Preface: 'It's been a long time (long time). We shouldn't of left you (left you) without a dope beat to step to (step to, step to').' I don't know why because I don't own a copy and I haven't heard it in years, but I can't help but think of Timbaland's intro on Aaliyah's 'Try Again' in accounting for why I inadvertently left everyone hanging since my last (and first) blog post. It's not my fault! Things have not proceeded according to plan. You may recall (maybe) I teased a story about NFPA 285. Well, that story has not happened yet, so I cannot tell it. But, I can give an account about another fire test; a larger, scarier, more intense cousin of NFPA 285 called CAN/ULC S-134. Were Star Trek references even remotely relevant to compare the two, if NFPA 285 is a Klingon, then S-134 is the Borg. My first big commission in the galaxy of building products testing was to Captain Picard us (Nichiha) through the CAN/ULC S-134 Nebula'
The Ultimate Fire Test: Part One
It was incredibly quiet. I heard no traffic sounds, no distant drone of a highway, no planes, nothing in the way of human engineering to pollute the stillness; there was only the light chirping of insects and the gentle brushing of a soft breeze. For one accustomed to the ever-present manmade noise of urban and suburban America, this silence was loudly noticeable and welcome, given the stress of my circumstances.
It was late summer, everything still green since fall had not yet begun its southward offensive. So despite being sufficiently north enough to be no longer in the U.S., the weather was pleasant. Ideal even. And the outdoors proved an alluring place to take breaks from the seemingly insurmountable task at hand.
We were two-and-a-half days or so into our little construction project. Day three started the earliest. Up shortly and reluctantly a bit after five, we set out by six, Chuck, Chris, and I. We were scrambling to get finished, because we had to, for Thursday was the day of the big test. Another team of gentlemen were planning on burning down my team's creation, but I was reasonably confident they would fail.
'I better head back inside. Got tidying up to do and the guys may need my help,' I thought to myself. At least I was done with the cutting. Cutting lumber and plywood. Cutting panels. Ripping panels. There had been so very much of that but now I was mainly cleaning up the mess I made and fetching items for the team. I had been appointed 'cut man' because of my novice experience in construction. Though technically expert, I am academically so. A technical academic, or is it academically technical? One of those.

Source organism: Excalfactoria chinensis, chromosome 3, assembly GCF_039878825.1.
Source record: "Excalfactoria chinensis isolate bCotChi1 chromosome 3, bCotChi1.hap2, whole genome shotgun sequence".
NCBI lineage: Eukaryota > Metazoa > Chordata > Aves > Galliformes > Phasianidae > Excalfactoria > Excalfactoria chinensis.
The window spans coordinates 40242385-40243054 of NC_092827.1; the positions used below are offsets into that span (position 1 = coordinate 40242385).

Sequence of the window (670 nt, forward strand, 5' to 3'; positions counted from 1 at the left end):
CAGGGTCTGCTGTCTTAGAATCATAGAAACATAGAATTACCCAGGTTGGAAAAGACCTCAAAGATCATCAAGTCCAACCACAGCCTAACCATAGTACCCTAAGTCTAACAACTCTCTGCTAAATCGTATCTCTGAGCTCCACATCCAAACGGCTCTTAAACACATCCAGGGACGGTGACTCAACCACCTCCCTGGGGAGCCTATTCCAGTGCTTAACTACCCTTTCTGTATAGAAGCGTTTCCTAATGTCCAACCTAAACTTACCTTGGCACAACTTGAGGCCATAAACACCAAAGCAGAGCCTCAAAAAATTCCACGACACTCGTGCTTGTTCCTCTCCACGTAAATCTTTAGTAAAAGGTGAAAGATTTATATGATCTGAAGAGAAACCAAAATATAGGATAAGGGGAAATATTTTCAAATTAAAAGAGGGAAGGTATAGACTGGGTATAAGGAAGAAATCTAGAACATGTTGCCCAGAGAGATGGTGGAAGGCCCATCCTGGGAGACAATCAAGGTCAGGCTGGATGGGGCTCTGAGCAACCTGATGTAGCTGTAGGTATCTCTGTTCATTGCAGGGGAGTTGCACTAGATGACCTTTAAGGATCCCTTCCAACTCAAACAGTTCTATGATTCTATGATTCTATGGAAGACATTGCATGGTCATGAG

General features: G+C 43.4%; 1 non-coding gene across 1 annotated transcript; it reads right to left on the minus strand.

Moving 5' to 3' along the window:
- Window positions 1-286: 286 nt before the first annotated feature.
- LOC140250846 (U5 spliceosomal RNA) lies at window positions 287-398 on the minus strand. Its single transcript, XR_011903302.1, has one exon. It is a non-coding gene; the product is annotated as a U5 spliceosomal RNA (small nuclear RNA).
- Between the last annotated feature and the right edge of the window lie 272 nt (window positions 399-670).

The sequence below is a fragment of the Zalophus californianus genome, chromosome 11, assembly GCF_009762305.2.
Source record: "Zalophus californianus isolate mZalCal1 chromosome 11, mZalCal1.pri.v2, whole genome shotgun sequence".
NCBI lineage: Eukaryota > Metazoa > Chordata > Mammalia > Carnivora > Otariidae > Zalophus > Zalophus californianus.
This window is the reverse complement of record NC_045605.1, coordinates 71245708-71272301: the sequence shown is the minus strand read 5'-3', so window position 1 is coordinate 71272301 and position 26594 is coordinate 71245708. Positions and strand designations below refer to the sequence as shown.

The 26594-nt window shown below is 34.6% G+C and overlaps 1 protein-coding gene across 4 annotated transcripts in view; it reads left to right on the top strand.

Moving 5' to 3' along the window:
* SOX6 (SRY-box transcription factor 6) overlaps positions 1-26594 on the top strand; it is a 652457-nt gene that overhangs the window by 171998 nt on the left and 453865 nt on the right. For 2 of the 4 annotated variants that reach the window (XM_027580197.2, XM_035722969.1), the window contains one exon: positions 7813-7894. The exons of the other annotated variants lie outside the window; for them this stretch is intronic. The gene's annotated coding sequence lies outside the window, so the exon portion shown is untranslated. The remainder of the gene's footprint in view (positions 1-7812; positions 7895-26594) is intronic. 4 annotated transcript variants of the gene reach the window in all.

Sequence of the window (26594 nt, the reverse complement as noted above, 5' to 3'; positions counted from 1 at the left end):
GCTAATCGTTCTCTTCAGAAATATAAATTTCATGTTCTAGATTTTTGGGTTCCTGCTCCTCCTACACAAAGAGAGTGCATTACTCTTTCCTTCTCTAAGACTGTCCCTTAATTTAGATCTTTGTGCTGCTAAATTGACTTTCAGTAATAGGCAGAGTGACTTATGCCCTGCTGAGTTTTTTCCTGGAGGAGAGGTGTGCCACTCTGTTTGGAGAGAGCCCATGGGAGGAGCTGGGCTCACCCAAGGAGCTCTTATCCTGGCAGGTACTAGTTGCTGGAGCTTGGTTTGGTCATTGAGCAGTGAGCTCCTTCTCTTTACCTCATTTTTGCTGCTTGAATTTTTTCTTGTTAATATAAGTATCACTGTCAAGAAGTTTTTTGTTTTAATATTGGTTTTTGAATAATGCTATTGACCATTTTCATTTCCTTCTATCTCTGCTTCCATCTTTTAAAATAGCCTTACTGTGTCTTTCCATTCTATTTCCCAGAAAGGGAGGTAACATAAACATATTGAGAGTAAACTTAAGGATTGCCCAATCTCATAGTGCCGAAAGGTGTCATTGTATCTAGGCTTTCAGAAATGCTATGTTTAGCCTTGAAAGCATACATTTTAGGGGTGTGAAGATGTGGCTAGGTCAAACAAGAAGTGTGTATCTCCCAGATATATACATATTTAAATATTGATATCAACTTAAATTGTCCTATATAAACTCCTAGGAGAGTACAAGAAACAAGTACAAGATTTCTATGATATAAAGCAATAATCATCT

My election as the cut man elicited an emotional response. Power tools, particularly saws of all varieties, were, to me, agents of finger amputation or other forms of dismemberment, and I wanted no part in them. I am prone to imaginative visualizations of what can go wrong in a given situation (involuntarily jumping off a ski lift (prevented only by lowering the restraint bar), stumbling down the stairs and breaking my neck, etc). There were only three of us, and since Chuck and Chris had the carpentry skills, they had to build our wall and it was only logical for me to supply them with materials and to make sure said items were ready.
So, they worked up on the lift and I, on the floor (I might've been tempted to leap off for no reason anyway), had ever so carefully with the deliberate pace of a sloth, for the first time in my life, operated a circular saw. My cuts, though made with too much care, still lacked, you know, straightness. Chuck, who has built houses, took notice of my handiwork. 'You call that square?' I could only grin and shrug, thinking of the scene in Star Trek First Contact when Alfre Woodard's character, reassured by and entrusting Captain Picard, hands over his phaser after briefly holding him at gunpoint. 'If you had fired this, I would have been vaporized,' he said. To which she replied, 'it's my first ray gun.' So it was with me and saws.